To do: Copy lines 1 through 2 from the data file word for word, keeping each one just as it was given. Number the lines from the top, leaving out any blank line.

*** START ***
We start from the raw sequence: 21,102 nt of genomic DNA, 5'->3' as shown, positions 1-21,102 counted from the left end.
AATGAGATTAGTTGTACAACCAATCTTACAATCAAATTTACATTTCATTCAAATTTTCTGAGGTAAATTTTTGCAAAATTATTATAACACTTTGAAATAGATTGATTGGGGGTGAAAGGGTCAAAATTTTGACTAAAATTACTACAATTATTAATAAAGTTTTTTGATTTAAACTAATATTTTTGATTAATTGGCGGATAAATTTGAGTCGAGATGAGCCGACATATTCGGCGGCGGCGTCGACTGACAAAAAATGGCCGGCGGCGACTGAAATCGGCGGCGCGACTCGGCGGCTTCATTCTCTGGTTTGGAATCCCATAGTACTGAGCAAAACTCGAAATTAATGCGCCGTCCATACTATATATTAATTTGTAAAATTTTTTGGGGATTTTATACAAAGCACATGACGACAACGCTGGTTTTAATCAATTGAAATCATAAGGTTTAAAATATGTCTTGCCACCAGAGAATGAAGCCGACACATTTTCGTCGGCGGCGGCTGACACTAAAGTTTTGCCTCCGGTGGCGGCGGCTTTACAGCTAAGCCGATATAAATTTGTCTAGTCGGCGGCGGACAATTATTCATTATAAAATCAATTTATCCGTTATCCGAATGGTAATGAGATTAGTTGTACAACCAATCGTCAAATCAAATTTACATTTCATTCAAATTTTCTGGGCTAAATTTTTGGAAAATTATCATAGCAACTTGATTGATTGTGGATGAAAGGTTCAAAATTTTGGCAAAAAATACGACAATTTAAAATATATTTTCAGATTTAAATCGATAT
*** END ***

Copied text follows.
We start from the raw sequence: 21,102 nt of genomic DNA, 5'->3' as shown, positions 1-21,102 counted from the left end.
AATGAGATTAGTTGTACAACCAATCTTACAATCAAATTTACATTTCATTCAAATTTTCTGAGGTAAATTTTTGCAAAATTATTATAACACTTTGAAATAGATTGATTGGGGGTGAAAGGGTCAAAATTTTGACTAAAATTACTACAATTATTAATAAAGTTTTTTGATTTAAACTAATATTTTTGATTAATTGGCGGATAAATTTGAGTCGAGATGAGCCGACATATTCGGCGGCGGCGTCGACTGACAAAAAATGGCCGGCGGCGACTGAAATCGGCGGCGCGACTCGGCGGCTTCATTCTCTGGTTTGGAATCCCATAGTACTGAGCAAAACTCGAAATTAATGCGCCGTCCATACTATATATTAATTTGTAAAATTTTTTGGGGATTTTATACAAAGCACATGACGACAACGCTGGTTTTAATCAATTGAAATCATAAGGTTTAAAATATGTCTTGCCACCAGAGAATGAAGCCGACACATTTTCGTCGGCGGCGGCTGACACTAAAGTTTTGCCTCCGGTGGCGGCGGCTTTACAGCTAAGCCGATATAAATTTGTCTAGTCGGCGGCGGACAATTATTCATTATAAAATCAATTTATCCGTTATCCGAATGGTAATGAGATTAGTTGTACAACCAATCGTCAAATCAAATTTACATTTCATTCAAATTTTCTGGGCTAAATTTTTGGAAAATTATCATAGCAACTTGATTGATTGTGGATGAAAGGTTCAAAATTTTGGCAAAAAATACGACAATTTAAAATATATTTTCAGATTTAAATCGATAT